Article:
Madam Speaker, I am very happy to enter this debate today.
As we know, the situation in Ukraine is absolutely horrendous. This unprovoked, illegal war that Putin has waged against Ukraine has shocked the world, and we are all standing united to support Ukraine.
Here we are in Canada, and the question is, what can we do and what are we doing to help the people of Ukraine? I will say that the government is trying. It is trying to do something, but there are lots of issues with the measures it has put forward.
The issue my colleague, the member for Edmonton Strathcona, brought forward is in fact one that the New Democrats had brought forward as far back as 2018. We called on the government then to ensure there would be visa-free travel for Ukraine. The government ignored this recommendation and did not move forward on it, and here we are in this situation. Just imagine what it would have been like if that was in place or even if the government took the time to implement it now, or as early as January, when the Minister of Immigration said the government was moving forward with immigration measures to expedite bringing Ukrainians to Canada. Even if it had done it then, in early January, we would be close to having visa-free travel for Ukraine, but it did not do that.
I urge and call on the government to work expeditiously to bring forward visa-free travel for Ukraine. It is absolutely necessary, even with the special immigration measures in place right now.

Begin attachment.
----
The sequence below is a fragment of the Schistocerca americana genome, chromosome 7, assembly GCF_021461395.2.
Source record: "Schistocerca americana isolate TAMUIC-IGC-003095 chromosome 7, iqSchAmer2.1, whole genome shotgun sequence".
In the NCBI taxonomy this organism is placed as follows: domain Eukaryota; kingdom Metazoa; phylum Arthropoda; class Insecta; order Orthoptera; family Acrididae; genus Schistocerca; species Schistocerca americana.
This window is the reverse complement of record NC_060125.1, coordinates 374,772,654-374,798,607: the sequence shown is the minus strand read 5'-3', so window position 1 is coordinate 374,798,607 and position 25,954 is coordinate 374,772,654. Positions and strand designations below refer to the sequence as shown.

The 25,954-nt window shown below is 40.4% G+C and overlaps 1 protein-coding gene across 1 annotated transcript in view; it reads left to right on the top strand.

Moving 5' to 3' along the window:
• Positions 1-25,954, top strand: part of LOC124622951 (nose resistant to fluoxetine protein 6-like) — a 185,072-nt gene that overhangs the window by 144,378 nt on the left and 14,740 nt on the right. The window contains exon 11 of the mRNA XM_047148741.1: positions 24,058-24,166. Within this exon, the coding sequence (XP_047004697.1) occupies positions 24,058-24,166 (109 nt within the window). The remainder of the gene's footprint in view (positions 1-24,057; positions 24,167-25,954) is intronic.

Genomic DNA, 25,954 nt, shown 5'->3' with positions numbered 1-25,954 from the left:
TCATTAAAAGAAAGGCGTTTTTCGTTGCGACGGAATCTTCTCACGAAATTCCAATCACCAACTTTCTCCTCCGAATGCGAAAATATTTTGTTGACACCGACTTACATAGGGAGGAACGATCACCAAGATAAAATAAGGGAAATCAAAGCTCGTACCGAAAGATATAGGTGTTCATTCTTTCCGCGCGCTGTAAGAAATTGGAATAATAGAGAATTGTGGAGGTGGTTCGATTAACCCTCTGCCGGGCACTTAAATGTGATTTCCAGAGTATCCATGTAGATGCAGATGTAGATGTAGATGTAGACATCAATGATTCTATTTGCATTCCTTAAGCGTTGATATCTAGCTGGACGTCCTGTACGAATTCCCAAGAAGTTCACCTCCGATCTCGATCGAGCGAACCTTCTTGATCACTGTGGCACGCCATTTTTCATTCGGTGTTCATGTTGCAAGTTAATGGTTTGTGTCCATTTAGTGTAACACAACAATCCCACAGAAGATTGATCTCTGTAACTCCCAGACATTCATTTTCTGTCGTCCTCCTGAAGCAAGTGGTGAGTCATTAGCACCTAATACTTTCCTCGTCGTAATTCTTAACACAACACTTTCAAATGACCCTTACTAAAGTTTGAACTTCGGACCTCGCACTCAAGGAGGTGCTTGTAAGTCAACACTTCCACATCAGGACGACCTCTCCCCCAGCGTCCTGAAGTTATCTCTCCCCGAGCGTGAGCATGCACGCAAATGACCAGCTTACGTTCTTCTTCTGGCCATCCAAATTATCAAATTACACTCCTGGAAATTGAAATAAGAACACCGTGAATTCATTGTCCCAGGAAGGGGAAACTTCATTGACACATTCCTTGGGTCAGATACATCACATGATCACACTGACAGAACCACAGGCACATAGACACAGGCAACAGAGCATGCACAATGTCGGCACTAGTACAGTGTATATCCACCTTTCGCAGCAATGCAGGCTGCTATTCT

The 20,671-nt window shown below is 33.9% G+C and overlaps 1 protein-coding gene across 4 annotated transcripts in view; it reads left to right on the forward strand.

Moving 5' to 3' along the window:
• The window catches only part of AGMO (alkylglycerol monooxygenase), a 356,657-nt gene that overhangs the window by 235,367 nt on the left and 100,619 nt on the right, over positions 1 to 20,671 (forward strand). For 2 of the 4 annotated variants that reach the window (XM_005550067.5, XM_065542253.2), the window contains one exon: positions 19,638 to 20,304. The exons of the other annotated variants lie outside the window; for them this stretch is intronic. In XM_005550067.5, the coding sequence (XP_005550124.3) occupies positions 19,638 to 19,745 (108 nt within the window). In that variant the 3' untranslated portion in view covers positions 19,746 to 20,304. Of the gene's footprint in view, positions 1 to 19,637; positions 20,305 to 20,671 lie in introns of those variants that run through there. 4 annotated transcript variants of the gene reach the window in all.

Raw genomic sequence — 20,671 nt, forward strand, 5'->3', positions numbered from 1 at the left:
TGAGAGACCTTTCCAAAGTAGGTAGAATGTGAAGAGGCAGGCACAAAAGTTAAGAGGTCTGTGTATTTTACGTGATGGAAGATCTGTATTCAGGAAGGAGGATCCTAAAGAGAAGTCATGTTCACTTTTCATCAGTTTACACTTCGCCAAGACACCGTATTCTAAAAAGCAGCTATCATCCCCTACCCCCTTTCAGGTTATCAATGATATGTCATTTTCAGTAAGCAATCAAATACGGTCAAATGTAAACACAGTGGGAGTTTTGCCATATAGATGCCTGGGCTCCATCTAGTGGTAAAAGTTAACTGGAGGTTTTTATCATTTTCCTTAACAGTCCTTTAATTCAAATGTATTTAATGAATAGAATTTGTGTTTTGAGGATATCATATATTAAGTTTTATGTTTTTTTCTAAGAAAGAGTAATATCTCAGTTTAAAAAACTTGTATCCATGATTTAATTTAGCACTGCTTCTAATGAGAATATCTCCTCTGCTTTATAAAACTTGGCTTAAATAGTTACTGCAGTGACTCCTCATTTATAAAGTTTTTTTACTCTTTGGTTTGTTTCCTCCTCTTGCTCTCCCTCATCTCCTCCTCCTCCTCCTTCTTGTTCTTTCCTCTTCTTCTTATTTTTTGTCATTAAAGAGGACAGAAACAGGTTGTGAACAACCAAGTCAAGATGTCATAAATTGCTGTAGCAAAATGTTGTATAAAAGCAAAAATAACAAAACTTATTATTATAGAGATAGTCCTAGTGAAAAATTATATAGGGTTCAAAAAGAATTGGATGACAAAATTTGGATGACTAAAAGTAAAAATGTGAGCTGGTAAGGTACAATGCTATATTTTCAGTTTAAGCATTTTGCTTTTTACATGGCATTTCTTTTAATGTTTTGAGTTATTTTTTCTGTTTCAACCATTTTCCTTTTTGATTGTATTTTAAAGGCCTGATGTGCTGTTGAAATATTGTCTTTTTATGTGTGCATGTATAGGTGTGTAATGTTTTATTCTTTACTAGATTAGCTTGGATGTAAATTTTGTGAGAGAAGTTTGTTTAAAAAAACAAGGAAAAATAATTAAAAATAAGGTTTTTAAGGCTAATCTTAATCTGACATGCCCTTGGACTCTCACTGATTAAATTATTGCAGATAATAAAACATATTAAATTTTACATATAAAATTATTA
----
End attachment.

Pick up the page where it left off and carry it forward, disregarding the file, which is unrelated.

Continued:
I will take a moment to talk a bit about the special immigration measures the government has brought in. I welcomed them when it made the announcement, although I had suggestions on how they could be done better and some questions on how they would be implemented. Here is how they are hitting on the ground: As predicted, the requirements are causing delay after delay after delay.
Just a moment ago, I got an email from a constituent who is trying to help bring his 82-year-old mother to Canada. He flew to Poland and met up with her. She took a bus on her own and left Ukraine for Poland, and they have been stuck there ever since. They went on the portal to make the application and could not get through the process to put forward that his mother has what is called an “internal passport”. It is an older identification document that is more or less equivalent to a citizenship card here in Canada. She is 82 years old, so members can imagine that the document is not new and is, rather, a much older document. On the portal there is zero recognition for those with these internal passports, even though the government's website says it would recognize other national identity documents.